Up From The Ashes

SRINIGAR, INDIA: Surging China is a dragon, roaring India a tiger. But what is Rising Kashmir? It's a sleek new daily newspaper, for one, launched here last Monday with all the pomp of the latest Apple gadget. Despite predictable jeers, the hopeful moniker might apply.

For 18 years this emerald-green Himalayan valley has been ravaged by fierce conflict between the Indian Army and independence-seeking insurgents, resulting in over 50,000 dead. But the uprising lost steam last year, with a third fewer violent incidents leading to 777 conflict-related deaths, a steep drop from the 4500 of six years prior. Indian authorities estimate only 450 insurgents remain, down from about 4000 a decade ago. And that number is dwindling as nearly every week a few haggard militants clamber down from mountain redoubts to surrender for lack of manpower and funding.

Meanwhile the siren song of progress has gained voice. Protest marches remain frequent, but these days locals cry for development as much as azaadi, or independence. Just last week hundreds of road transport employees demonstrated for increased wages and benefits and dozens of doctors marched for enhanced security and better-trained assistants. Both won a measure of success.

Kashmir's economic growth – 6 % and gaining speed – is slower than that of broader India but impressive for a disputed region. “The change is quite obvious and visible,” says Kashmir University Business Professor S. Fayaz Ahmad. High-profile national banks HDFC and ICICI recently opened Srinagar branches. Sleek mobile phone shops have popped up in the central business district. Construction of commercial complexes as well as overpasses and apartments has real estate prices soaring. A 500 sq. ft. space along increasingly posh Residency Road now sells for $250,000, about 80 times what it cost before the violence flared and double the rate of just a few years back. With its hopeful new flying-dove logo, the J&K (Jammu & Kashmir) Bank is the flagship of the local economy and one of India’s fastest growing financial institutions. Its $75m profit through three-fourths of fiscal 2008 points toward 35 % annual growth.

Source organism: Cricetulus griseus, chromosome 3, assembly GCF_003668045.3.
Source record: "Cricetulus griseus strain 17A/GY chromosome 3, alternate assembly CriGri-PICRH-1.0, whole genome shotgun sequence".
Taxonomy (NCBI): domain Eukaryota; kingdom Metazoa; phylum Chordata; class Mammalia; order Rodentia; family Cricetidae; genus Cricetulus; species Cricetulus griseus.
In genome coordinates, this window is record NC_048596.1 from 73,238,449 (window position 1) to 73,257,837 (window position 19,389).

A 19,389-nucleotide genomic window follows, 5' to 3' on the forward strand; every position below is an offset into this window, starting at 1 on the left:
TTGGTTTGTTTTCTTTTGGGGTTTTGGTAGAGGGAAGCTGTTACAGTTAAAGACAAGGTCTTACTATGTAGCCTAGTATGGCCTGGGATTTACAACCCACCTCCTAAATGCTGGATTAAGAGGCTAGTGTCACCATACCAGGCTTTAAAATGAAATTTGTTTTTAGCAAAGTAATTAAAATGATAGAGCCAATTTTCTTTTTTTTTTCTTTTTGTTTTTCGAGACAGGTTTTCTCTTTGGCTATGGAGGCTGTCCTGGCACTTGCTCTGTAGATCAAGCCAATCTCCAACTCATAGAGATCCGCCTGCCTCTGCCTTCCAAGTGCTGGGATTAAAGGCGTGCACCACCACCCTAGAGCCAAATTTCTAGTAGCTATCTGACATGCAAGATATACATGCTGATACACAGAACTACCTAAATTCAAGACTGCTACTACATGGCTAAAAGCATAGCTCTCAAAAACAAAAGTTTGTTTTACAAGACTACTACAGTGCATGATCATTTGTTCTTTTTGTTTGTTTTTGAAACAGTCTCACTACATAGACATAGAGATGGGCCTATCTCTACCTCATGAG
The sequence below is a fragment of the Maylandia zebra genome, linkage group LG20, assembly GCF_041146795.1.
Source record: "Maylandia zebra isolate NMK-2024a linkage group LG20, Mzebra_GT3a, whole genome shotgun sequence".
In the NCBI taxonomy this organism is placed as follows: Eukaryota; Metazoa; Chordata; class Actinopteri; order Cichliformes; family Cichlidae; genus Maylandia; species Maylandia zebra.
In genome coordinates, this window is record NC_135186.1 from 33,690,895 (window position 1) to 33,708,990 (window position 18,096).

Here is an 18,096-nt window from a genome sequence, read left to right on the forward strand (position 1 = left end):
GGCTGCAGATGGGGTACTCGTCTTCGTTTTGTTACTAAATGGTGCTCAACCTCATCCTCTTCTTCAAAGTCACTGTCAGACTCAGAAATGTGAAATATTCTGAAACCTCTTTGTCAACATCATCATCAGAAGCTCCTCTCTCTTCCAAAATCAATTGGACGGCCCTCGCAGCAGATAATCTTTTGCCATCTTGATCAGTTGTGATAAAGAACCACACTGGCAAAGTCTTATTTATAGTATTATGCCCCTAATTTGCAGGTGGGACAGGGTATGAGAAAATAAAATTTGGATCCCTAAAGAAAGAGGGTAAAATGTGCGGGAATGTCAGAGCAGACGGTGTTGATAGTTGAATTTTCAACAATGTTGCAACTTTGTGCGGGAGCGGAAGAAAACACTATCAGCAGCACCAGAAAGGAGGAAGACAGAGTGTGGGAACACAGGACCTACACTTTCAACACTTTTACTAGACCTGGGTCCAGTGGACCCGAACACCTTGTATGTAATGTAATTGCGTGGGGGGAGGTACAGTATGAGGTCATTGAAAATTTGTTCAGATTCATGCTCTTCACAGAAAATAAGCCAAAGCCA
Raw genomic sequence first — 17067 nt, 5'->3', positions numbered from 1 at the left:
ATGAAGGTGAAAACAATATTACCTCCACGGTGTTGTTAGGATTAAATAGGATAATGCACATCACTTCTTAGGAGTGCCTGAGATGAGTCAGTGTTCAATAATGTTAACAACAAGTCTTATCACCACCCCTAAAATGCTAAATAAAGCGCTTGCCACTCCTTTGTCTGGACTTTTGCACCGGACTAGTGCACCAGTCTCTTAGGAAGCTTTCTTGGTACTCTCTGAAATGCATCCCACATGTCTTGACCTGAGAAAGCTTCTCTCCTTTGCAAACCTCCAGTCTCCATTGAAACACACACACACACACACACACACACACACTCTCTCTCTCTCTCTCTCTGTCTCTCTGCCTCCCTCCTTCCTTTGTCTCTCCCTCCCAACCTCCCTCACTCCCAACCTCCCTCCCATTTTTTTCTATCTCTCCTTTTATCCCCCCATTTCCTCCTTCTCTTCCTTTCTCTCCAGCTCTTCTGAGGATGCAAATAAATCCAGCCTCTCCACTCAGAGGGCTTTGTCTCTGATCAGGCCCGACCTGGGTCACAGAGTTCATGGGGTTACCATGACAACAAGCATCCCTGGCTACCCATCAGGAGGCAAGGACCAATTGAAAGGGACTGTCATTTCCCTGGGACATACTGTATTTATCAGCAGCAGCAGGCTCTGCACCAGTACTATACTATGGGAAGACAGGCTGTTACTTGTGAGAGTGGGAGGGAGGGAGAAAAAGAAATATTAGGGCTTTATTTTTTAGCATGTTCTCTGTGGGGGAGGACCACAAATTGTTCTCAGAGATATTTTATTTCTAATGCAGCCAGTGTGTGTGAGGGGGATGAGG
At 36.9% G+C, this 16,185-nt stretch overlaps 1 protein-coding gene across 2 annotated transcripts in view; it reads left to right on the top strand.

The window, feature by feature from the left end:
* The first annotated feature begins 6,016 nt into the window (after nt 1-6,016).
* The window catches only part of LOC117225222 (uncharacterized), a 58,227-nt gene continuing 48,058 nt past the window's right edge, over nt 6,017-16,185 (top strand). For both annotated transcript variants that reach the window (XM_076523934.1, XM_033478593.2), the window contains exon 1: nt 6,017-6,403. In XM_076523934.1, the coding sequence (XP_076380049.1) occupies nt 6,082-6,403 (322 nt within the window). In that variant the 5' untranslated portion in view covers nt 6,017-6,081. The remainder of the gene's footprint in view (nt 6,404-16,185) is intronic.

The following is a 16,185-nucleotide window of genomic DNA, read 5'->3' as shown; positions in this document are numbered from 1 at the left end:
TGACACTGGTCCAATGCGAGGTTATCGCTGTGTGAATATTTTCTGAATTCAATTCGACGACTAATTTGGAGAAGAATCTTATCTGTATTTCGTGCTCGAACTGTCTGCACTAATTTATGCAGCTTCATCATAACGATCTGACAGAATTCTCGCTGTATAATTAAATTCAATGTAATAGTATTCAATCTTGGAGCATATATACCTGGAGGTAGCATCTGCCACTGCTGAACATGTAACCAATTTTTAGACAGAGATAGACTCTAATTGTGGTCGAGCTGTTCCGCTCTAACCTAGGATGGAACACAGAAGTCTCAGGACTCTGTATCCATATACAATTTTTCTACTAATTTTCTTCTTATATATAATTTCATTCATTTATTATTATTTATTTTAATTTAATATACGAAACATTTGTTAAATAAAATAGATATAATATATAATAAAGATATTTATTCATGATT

For students, the lure of lucre has overtaken the appeal of militancy. Prof. Ahmad points to a sudden keen interest in business courses, and with good reason. The first graduating class of KU’s popular new two-year Master's in Finance course recently passed out with 100 % high-level job placement, against 10 % for all graduates.

For aid and development organizations the region is safer and more responsive. NGO's Save the Children and Action Aid India ramped up their local efforts last year and the Asian Development Bank recently began a $250m Valley-wide infrastructure rehabilitation program.

For outsiders Kashmir is a paradise reborn. A 1970’s Bollywood film was not complete without a giddy duet set against a vertiginous Kashmiri backdrop. But Indian filmmakers shunned the Valley during the conflict – only two major productions visited from 1989 to 2003. Now Bollywood is returning, with five films shot locally since 2004 and more in the works. Perhaps consequently, Kashmir welcomed nearly 420,000 tourists in 2007, the highest total in nearly twenty years. In Kashmir, tourism is the tide that lifts all boats. Lodgings, restaurants and handicrafts all feel the boon, and a gorgeous early spring points toward a banner 2008.

One boat may be taking on water. The livelihoods of thousands of locals are under threat as India’s Geographical Indications Registry debates whether to award Kashmir sole ownership of the pashmina brand. Sheared from the downy coats of Himalayan mountain goats, the impossibly soft fabric originated in Kashmir and is now among the world’s most coveted. With increased global demand over the past decade -- annual sales now approach $125m – production has proliferated. Pashmina is made across the Line of Control in Pakistan-administered Kashmir, as well as in New Zealand, Nepal, and China, often with automated machines that undercut the time-consuming labor of Kashmir’s expert hand-weavers. Without a Kashmir-specific patent a significant segment of the local economy remains under threat.

Local spirits seem unbowed. Rising Kashmir, that new daily, flew off newsstands this week; several downtown hawkers were sold out by noon. Could be a passing fancy, like many signs of progress here. Could also be a phoenix taking wing.

-- sold to Economist in April 2008.

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